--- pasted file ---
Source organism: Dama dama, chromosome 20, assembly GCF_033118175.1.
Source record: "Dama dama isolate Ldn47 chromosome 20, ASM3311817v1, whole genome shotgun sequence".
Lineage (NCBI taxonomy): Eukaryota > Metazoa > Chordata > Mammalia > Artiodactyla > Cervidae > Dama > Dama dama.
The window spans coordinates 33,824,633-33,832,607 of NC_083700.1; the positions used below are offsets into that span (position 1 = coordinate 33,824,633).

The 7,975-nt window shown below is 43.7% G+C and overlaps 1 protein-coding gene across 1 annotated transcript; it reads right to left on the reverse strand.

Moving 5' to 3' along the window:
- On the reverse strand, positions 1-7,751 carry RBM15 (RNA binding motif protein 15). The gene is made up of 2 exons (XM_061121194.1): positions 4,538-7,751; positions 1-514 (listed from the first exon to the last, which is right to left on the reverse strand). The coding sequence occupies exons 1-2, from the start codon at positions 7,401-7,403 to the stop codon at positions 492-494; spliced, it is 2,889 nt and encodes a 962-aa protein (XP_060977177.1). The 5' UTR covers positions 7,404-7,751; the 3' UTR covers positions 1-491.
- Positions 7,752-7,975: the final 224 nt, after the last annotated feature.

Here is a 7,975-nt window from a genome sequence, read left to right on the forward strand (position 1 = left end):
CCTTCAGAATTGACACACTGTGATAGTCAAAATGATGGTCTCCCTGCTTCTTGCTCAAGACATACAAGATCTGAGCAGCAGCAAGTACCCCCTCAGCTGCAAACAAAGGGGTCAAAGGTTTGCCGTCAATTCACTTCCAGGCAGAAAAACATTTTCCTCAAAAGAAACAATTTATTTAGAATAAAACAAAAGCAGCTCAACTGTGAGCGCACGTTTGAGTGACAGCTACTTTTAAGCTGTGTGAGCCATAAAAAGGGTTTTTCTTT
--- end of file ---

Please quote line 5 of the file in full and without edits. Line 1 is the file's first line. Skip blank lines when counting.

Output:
The 7,975-nt window shown below is 43.7% G+C and overlaps 1 protein-coding gene across 1 annotated transcript; it reads right to left on the reverse strand.